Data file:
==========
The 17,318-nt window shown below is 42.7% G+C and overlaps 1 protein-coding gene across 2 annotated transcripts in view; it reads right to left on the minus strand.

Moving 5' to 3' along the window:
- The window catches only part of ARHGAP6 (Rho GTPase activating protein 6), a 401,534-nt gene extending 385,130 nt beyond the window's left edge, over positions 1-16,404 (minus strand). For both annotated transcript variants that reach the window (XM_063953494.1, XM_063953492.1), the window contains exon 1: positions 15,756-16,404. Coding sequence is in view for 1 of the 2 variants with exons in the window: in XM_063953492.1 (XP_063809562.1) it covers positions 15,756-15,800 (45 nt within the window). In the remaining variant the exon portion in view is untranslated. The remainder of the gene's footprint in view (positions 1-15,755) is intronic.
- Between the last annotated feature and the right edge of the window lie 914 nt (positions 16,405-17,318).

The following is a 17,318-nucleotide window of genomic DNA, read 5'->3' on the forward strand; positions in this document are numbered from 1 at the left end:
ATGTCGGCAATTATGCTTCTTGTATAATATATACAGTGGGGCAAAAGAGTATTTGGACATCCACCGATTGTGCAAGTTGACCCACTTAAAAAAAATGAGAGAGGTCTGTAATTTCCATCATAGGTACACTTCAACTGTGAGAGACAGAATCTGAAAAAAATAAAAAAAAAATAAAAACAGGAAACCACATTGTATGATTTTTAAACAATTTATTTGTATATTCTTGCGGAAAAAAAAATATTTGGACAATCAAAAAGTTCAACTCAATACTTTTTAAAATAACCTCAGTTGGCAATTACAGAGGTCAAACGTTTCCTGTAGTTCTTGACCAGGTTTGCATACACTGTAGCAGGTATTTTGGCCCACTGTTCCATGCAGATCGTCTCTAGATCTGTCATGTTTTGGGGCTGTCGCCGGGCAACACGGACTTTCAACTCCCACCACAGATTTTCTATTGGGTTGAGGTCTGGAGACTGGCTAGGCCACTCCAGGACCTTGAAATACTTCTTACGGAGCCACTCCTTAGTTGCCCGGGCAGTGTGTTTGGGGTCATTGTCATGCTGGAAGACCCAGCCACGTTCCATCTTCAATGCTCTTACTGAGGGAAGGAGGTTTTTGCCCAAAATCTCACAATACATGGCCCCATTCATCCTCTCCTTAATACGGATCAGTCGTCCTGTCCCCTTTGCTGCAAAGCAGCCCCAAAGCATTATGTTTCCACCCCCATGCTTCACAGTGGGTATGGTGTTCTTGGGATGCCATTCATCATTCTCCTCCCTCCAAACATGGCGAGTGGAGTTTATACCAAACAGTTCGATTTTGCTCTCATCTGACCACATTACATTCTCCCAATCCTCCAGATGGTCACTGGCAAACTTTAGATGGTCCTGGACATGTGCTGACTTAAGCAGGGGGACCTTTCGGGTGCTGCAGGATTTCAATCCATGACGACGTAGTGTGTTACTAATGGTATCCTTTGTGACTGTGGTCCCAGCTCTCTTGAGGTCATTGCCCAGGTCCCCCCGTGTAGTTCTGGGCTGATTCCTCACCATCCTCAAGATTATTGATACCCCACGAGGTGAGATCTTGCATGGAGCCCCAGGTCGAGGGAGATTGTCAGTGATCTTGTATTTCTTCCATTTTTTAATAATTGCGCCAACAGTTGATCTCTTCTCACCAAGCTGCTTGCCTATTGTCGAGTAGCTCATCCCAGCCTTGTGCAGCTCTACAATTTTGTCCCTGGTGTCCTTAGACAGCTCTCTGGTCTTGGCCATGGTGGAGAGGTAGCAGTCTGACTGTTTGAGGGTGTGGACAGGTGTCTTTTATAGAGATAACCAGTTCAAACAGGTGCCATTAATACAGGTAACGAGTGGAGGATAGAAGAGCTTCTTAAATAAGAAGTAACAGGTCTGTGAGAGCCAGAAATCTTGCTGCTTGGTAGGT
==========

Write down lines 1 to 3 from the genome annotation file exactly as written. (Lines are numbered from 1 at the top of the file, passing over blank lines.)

The 17,318-nt window shown below is 42.7% G+C and overlaps 1 protein-coding gene across 2 annotated transcripts in view; it reads right to left on the minus strand.

Moving 5' to 3' along the window:
- The window catches only part of ARHGAP6 (Rho GTPase activating protein 6), a 401,534-nt gene extending 385,130 nt beyond the window's left edge, over positions 1-16,404 (minus strand). For both annotated transcript variants that reach the window (XM_063953494.1, XM_063953492.1), the window contains exon 1: positions 15,756-16,404. Coding sequence is in view for 1 of the 2 variants with exons in the window: in XM_063953492.1 (XP_063809562.1) it covers positions 15,756-15,800 (45 nt within the window). In the remaining variant the exon portion in view is untranslated. The remainder of the gene's footprint in view (positions 1-15,755) is intronic.